How do you reach a generation that abhors advertising, is fiercely individualistic, and hates nothing more than the idea of “selling out?” Well, Coca-Cola marketing execs attempted to address that question—and OK Soda, the Generation X-oriented answer they came up with, lived a remarkable, if short, life.
Diet Coke. Fruitopia. New Coke. The people at Coca-Cola threw a lot of things at the wall in the 80s and 90s. Some were failures and some were successes. And, in fact, one man played a noteworthy part in the development of all three of these brands: Sergio Zyman. He stopped working with Coca-Cola after the New Coke debacle in the 80s, but was brought back on, now as Chief of Marketing in 1993. The company gave him plenty of space to get creative—and that was exactly what he did.
The idea came from a single word, which, according to a market survey, was the only word more universally recognizable than “Coke” itself: “OK.” Not only did it transcend language, its lack of bombast or enthusiasm seemed tailor-made for a media-savvy members of Gen X. “OK” soda made an aloof offer to an apathy-stricken audience.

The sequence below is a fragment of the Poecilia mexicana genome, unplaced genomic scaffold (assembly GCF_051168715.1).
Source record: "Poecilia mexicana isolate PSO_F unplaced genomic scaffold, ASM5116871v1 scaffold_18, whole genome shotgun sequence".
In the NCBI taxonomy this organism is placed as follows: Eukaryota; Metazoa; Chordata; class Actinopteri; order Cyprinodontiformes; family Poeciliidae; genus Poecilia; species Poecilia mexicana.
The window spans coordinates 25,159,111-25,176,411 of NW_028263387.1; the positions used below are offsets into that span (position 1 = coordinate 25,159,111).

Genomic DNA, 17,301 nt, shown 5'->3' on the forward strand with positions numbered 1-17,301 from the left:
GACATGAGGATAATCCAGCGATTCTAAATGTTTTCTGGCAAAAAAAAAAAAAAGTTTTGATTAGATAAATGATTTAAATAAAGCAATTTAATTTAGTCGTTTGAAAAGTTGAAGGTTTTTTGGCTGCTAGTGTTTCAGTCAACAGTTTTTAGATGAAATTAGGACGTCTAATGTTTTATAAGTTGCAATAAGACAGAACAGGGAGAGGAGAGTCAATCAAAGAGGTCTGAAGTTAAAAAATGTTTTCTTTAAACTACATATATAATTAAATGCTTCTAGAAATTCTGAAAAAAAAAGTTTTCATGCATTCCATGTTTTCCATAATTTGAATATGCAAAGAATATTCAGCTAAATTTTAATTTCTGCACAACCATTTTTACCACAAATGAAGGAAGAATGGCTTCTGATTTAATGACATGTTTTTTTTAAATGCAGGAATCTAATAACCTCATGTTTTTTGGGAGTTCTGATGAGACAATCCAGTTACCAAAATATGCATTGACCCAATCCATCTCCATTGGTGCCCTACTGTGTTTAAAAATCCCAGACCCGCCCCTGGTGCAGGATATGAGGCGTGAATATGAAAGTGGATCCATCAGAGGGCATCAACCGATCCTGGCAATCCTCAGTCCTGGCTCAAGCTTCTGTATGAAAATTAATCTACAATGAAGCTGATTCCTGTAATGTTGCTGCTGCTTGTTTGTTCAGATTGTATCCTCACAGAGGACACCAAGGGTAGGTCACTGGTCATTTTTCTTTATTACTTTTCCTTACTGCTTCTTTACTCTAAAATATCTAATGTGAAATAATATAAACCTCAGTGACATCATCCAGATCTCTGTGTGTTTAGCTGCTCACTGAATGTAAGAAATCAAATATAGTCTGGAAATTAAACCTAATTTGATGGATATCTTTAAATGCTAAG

In contrast to its subdued profile, Coca-Cola threw all their weight behind the marketing of OK Soda. The campaign took an idiosyncratic tone, with ads that lambasted the actual taste of the drink, calling it “carbonated tree sap.” The cans were designed by outsider cartoonists like Daniel Clowes and Charles Burns. Clowes, who couldn’t resist Coca-Cola’s generous offer at a time when he was a struggling artist, included a face that resembled Charles Manson in his designs.
Though the cans promised a “unique fruity soda,” some also featured borderline nihilistic “manifestos” like “OK Soda says, ‘Don't be fooled into thinking there has to be a reason for everything’” and “What's the point of OK? Well, what's the point of anything?” Additional offbeat marketing tactics included a 1-800 line and chain letters.
OK Soda’s primary slogan was: “Things are going to be OK." Spoiler alert: They weren’t. OK Soda was exactly what its target audience detested. Its attempt at subversion was seen for what it was: yet another high-priced and ultimately cynical marketing campaign. Coca-Cola tested it in select markets, but sales didn’t live up to expectations.
It didn’t help that people seemed to find the flavor off-putting and described it as akin to mixing all the flavors at a soda fountain together. Despite the hype and Coca-Cola’s best efforts, the company ended up taking OK Soda off the market seven months after its initial limited release.